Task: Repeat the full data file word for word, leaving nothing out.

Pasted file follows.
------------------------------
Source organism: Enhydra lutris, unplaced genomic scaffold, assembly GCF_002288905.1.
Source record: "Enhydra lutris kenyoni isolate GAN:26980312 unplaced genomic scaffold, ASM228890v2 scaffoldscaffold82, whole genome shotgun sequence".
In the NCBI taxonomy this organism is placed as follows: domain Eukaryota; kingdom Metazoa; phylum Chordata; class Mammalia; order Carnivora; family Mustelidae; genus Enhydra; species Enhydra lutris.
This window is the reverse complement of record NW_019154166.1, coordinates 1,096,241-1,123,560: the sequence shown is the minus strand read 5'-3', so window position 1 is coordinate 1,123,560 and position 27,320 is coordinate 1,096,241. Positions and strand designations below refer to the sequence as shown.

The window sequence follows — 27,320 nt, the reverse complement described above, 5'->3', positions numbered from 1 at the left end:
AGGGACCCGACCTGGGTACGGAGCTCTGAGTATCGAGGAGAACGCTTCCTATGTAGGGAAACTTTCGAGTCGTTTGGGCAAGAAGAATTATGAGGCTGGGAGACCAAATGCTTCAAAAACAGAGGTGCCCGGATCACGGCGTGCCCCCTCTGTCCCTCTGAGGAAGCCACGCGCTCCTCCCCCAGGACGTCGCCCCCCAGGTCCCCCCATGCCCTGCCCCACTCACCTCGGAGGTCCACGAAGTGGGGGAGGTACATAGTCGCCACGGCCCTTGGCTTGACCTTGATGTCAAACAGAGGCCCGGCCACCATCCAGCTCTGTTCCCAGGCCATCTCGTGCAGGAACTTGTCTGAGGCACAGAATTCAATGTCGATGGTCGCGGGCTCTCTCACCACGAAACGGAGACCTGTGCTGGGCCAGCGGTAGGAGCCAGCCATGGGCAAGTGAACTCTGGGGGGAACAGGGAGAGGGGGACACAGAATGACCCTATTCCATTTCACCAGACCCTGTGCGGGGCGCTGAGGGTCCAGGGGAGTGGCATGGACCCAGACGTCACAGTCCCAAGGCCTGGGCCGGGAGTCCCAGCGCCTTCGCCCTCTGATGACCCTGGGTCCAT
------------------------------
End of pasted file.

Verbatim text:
Source organism: Enhydra lutris, unplaced genomic scaffold, assembly GCF_002288905.1.
Source record: "Enhydra lutris kenyoni isolate GAN:26980312 unplaced genomic scaffold, ASM228890v2 scaffoldscaffold82, whole genome shotgun sequence".
In the NCBI taxonomy this organism is placed as follows: domain Eukaryota; kingdom Metazoa; phylum Chordata; class Mammalia; order Carnivora; family Mustelidae; genus Enhydra; species Enhydra lutris.
This window is the reverse complement of record NW_019154166.1, coordinates 1,096,241-1,123,560: the sequence shown is the minus strand read 5'-3', so window position 1 is coordinate 1,123,560 and position 27,320 is coordinate 1,096,241. Positions and strand designations below refer to the sequence as shown.

The window sequence follows — 27,320 nt, the reverse complement described above, 5'->3', positions numbered from 1 at the left end:
AGGGACCCGACCTGGGTACGGAGCTCTGAGTATCGAGGAGAACGCTTCCTATGTAGGGAAACTTTCGAGTCGTTTGGGCAAGAAGAATTATGAGGCTGGGAGACCAAATGCTTCAAAAACAGAGGTGCCCGGATCACGGCGTGCCCCCTCTGTCCCTCTGAGGAAGCCACGCGCTCCTCCCCCAGGACGTCGCCCCCCAGGTCCCCCCATGCCCTGCCCCACTCACCTCGGAGGTCCACGAAGTGGGGGAGGTACATAGTCGCCACGGCCCTTGGCTTGACCTTGATGTCAAACAGAGGCCCGGCCACCATCCAGCTCTGTTCCCAGGCCATCTCGTGCAGGAACTTGTCTGAGGCACAGAATTCAATGTCGATGGTCGCGGGCTCTCTCACCACGAAACGGAGACCTGTGCTGGGCCAGCGGTAGGAGCCAGCCATGGGCAAGTGAACTCTGGGGGGAACAGGGAGAGGGGGACACAGAATGACCCTATTCCATTTCACCAGACCCTGTGCGGGGCGCTGAGGGTCCAGGGGAGTGGCATGGACCCAGACGTCACAGTCCCAAGGCCTGGGCCGGGAGTCCCAGCGCCTTCGCCCTCTGATGACCCTGGGTCCAT